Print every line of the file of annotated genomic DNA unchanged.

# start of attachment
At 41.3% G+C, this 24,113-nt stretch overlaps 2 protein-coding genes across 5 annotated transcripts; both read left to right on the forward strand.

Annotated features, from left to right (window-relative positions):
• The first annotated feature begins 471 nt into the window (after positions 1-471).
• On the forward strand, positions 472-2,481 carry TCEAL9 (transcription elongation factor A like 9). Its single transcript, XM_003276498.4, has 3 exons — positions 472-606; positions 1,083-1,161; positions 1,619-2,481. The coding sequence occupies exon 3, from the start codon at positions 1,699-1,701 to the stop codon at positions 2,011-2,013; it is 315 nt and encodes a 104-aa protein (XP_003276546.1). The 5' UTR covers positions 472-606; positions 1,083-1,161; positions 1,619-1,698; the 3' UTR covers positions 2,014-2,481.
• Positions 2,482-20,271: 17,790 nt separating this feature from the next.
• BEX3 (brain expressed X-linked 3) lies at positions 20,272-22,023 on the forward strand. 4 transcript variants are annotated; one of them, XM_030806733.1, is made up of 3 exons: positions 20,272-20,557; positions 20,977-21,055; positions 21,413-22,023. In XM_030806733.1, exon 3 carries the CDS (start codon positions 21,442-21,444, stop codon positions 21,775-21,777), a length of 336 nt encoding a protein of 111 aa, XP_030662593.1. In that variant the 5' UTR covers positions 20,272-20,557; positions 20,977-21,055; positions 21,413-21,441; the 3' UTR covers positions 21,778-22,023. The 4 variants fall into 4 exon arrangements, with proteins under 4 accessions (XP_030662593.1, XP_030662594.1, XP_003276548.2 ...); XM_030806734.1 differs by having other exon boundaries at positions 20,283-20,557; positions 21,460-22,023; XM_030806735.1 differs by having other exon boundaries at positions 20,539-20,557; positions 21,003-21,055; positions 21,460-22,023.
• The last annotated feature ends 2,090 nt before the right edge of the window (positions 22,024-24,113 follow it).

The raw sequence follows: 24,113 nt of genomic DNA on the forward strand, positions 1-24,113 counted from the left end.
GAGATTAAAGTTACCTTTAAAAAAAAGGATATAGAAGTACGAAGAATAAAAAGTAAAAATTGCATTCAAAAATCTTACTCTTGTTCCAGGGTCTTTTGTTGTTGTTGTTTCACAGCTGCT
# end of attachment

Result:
At 41.3% G+C, this 24,113-nt stretch overlaps 2 protein-coding genes across 5 annotated transcripts; both read left to right on the forward strand.

Annotated features, from left to right (window-relative positions):
• The first annotated feature begins 471 nt into the window (after positions 1-471).
• On the forward strand, positions 472-2,481 carry TCEAL9 (transcription elongation factor A like 9). Its single transcript, XM_003276498.4, has 3 exons — positions 472-606; positions 1,083-1,161; positions 1,619-2,481. The coding sequence occupies exon 3, from the start codon at positions 1,699-1,701 to the stop codon at positions 2,011-2,013; it is 315 nt and encodes a 104-aa protein (XP_003276546.1). The 5' UTR covers positions 472-606; positions 1,083-1,161; positions 1,619-1,698; the 3' UTR covers positions 2,014-2,481.
• Positions 2,482-20,271: 17,790 nt separating this feature from the next.
• BEX3 (brain expressed X-linked 3) lies at positions 20,272-22,023 on the forward strand. 4 transcript variants are annotated; one of them, XM_030806733.1, is made up of 3 exons: positions 20,272-20,557; positions 20,977-21,055; positions 21,413-22,023. In XM_030806733.1, exon 3 carries the CDS (start codon positions 21,442-21,444, stop codon positions 21,775-21,777), a length of 336 nt encoding a protein of 111 aa, XP_030662593.1. In that variant the 5' UTR covers positions 20,272-20,557; positions 20,977-21,055; positions 21,413-21,441; the 3' UTR covers positions 21,778-22,023. The 4 variants fall into 4 exon arrangements, with proteins under 4 accessions (XP_030662593.1, XP_030662594.1, XP_003276548.2 ...); XM_030806734.1 differs by having other exon boundaries at positions 20,283-20,557; positions 21,460-22,023; XM_030806735.1 differs by having other exon boundaries at positions 20,539-20,557; positions 21,003-21,055; positions 21,460-22,023.
• The last annotated feature ends 2,090 nt before the right edge of the window (positions 22,024-24,113 follow it).

The raw sequence follows: 24,113 nt of genomic DNA on the forward strand, positions 1-24,113 counted from the left end.
GAGATTAAAGTTACCTTTAAAAAAAAGGATATAGAAGTACGAAGAATAAAAAGTAAAAATTGCATTCAAAAATCTTACTCTTGTTCCAGGGTCTTTTGTTGTTGTTGTTTCACAGCTGCT